The Stroke Association said numbers of hospital admissions for strokes among men aged 40 to 54 increased to 600 in 2014.
It also found numbers of strokes among working age women aged 20 to 64 increased by 15 per cent to 400 over the period from 2006.
The surge is being blamed on growing sedentary and unhealthy lifestyles.
The charity’s regional head of operations, Julia MacLeod, said it was an “alarming increase”.
“These figures show that stroke can no longer be seen as a disease of older people,” she said.
“This comes at a huge cost, not only to the individual, but also to their families and to health and social care services.
“The simple truth is that we must do more to raise people’s awareness of risk factors, to help prevent them from having a stroke.
“People must have the support they need to make the best possible recovery and avoid having to cope for decades with the disabilities that stroke can bring.”
The charity said employers are not doing enough to help workers who have suffered a stroke, as it warns the rise in working age stroke means more people will be forced to live with the heavy financial impact of the condition.
Stroke survivors unable to return to work can struggle to cope with a fall in income and increased household bills.
Commercial litigation lawyer Alastair Morley, 37, of Leeds, suffered a stroke on New Year’s Day 2012.
“As a young, fit man, I never thought, in a million years, that someone my age could have a stroke,” he said.“How wrong I was.”
Tests showed it was caused by a hole in his heart undiagnosed since birth. He spent a month on a stroke unit where he received round-the-clock care. Following surgery, he returned home.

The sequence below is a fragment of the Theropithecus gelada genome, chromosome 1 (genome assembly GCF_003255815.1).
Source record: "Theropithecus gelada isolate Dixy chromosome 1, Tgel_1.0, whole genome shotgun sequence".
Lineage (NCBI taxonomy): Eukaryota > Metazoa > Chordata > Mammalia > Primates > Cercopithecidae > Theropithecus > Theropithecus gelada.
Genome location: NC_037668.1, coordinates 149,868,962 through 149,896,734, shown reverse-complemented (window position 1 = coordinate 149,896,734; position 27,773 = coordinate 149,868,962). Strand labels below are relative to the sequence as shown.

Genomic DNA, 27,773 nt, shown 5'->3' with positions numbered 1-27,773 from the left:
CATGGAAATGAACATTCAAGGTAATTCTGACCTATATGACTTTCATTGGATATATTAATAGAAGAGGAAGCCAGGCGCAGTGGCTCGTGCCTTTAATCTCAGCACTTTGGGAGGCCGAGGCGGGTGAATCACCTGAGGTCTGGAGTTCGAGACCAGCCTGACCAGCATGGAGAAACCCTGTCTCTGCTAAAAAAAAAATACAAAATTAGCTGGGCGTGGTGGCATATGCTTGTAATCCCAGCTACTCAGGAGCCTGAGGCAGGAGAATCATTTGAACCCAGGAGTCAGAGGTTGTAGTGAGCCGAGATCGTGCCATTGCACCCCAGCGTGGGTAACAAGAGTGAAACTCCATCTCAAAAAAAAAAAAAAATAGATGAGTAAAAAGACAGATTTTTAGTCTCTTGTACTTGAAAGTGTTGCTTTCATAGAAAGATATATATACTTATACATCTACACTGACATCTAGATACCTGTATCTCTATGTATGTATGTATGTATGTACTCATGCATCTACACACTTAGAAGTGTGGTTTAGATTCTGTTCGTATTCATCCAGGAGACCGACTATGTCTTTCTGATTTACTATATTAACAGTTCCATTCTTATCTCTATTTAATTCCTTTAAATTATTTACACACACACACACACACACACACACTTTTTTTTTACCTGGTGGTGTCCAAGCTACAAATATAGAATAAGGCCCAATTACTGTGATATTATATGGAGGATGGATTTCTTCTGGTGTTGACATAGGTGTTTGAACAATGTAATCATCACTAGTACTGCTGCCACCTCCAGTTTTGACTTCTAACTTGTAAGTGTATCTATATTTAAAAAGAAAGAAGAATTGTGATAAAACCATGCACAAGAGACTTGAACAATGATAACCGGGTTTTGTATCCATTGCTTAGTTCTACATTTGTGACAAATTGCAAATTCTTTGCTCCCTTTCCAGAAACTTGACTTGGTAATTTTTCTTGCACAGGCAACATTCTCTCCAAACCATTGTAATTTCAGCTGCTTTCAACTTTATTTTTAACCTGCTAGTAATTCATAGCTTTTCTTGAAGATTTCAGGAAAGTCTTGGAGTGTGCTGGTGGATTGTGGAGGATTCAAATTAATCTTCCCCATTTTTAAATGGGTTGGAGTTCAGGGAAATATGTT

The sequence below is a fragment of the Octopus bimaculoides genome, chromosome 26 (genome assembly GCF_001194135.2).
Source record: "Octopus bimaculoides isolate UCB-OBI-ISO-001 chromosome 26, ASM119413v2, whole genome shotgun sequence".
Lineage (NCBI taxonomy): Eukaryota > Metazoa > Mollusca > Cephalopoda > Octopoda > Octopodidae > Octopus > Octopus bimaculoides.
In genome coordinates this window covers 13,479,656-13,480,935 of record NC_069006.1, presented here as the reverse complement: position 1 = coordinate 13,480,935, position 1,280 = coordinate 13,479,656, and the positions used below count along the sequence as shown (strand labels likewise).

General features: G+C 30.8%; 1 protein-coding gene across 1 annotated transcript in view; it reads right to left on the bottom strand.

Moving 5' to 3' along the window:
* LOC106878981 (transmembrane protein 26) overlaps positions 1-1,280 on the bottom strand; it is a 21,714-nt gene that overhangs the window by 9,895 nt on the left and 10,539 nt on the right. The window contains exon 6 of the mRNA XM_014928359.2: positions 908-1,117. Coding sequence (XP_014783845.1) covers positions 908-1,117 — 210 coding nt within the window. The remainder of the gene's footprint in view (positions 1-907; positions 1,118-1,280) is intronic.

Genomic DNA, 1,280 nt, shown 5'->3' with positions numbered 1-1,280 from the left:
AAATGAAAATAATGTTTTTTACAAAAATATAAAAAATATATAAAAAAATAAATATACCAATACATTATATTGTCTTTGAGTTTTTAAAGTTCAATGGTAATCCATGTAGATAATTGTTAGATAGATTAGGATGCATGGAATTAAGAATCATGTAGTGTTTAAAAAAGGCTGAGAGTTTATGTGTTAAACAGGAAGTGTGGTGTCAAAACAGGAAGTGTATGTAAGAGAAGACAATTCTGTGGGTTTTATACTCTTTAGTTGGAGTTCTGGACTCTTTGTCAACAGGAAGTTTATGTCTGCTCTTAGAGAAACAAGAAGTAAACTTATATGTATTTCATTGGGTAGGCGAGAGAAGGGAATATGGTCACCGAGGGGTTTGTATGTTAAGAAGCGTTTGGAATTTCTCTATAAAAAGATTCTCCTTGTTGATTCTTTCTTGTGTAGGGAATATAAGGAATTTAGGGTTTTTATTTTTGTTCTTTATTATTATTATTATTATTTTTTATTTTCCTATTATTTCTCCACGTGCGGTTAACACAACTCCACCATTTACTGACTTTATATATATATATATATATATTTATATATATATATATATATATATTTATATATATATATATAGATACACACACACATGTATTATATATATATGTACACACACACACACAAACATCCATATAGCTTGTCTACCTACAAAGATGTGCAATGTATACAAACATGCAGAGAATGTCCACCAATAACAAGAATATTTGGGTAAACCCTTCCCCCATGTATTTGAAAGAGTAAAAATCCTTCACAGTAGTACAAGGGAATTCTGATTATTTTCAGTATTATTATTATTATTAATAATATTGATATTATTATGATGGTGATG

He said: “One of the hardest things for me was dealing with the constant tiredness. My mind was working all the time as I was constantly thinking of the words I wanted I wanted to say, but I was struggling to get them out.”
His thoughts returned to going back to his high-pressure role and he began a phased return, thanks to support from his employer. He has not taken a day off sick since.
“Getting back to normal and re-establishing a routine and a rhythm to your life after a stroke is important,” he said.
“But it’s so easy to focus on what you can’t do after a stroke.
“I had support to help me get back to work after my stroke. But not everyone is so fortunate.
“It’s really important for employers to know what they can do to break down the barriers that prevent some stroke survivors from returning to the workplace.”
Stephen House, 50, of Sheffield, was also supported to return to work by his employer Royal Mail after a stroke in August 2012. He was working night shifts but the stroke affected his mobility in the left of his body and his vision in both eyes, leaving him unable to work for a year.
He returned to work, again on a phased basis, and is now full time but is working days and no longer operating machinery or sorting post.
He said: “After my stroke I found it hard at first as I’d been so used to doing everything and I felt guilty that I could no longer do it all.
“But, during my recovery I was told I need to look after myself and they were right. A huge difference for me now is how tired I get after my shifts.”